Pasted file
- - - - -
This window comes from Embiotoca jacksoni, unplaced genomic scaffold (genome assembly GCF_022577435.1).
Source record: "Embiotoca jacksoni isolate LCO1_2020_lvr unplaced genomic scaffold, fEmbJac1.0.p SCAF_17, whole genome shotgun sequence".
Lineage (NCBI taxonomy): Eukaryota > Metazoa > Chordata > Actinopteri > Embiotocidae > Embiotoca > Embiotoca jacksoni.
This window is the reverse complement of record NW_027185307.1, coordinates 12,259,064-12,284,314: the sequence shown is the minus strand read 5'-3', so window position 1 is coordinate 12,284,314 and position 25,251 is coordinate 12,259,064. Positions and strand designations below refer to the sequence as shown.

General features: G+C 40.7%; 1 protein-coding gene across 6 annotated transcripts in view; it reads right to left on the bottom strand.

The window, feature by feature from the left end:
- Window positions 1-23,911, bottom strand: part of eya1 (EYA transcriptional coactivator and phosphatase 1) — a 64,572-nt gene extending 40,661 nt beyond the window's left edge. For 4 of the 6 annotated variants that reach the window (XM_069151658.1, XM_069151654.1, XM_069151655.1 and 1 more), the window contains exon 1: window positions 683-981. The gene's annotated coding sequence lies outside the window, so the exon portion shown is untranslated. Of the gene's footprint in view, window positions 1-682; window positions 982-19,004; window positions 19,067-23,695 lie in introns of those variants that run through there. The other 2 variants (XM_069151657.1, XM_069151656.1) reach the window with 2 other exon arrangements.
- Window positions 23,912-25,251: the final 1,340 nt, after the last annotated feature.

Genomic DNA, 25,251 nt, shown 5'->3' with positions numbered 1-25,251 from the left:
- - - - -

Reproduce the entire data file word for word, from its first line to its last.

This window comes from Embiotoca jacksoni, unplaced genomic scaffold (genome assembly GCF_022577435.1).
Source record: "Embiotoca jacksoni isolate LCO1_2020_lvr unplaced genomic scaffold, fEmbJac1.0.p SCAF_17, whole genome shotgun sequence".
Lineage (NCBI taxonomy): Eukaryota > Metazoa > Chordata > Actinopteri > Embiotocidae > Embiotoca > Embiotoca jacksoni.
This window is the reverse complement of record NW_027185307.1, coordinates 12,259,064-12,284,314: the sequence shown is the minus strand read 5'-3', so window position 1 is coordinate 12,284,314 and position 25,251 is coordinate 12,259,064. Positions and strand designations below refer to the sequence as shown.

General features: G+C 40.7%; 1 protein-coding gene across 6 annotated transcripts in view; it reads right to left on the bottom strand.

The window, feature by feature from the left end:
- Window positions 1-23,911, bottom strand: part of eya1 (EYA transcriptional coactivator and phosphatase 1) — a 64,572-nt gene extending 40,661 nt beyond the window's left edge. For 4 of the 6 annotated variants that reach the window (XM_069151658.1, XM_069151654.1, XM_069151655.1 and 1 more), the window contains exon 1: window positions 683-981. The gene's annotated coding sequence lies outside the window, so the exon portion shown is untranslated. Of the gene's footprint in view, window positions 1-682; window positions 982-19,004; window positions 19,067-23,695 lie in introns of those variants that run through there. The other 2 variants (XM_069151657.1, XM_069151656.1) reach the window with 2 other exon arrangements.
- Window positions 23,912-25,251: the final 1,340 nt, after the last annotated feature.

Genomic DNA, 25,251 nt, shown 5'->3' with positions numbered 1-25,251 from the left: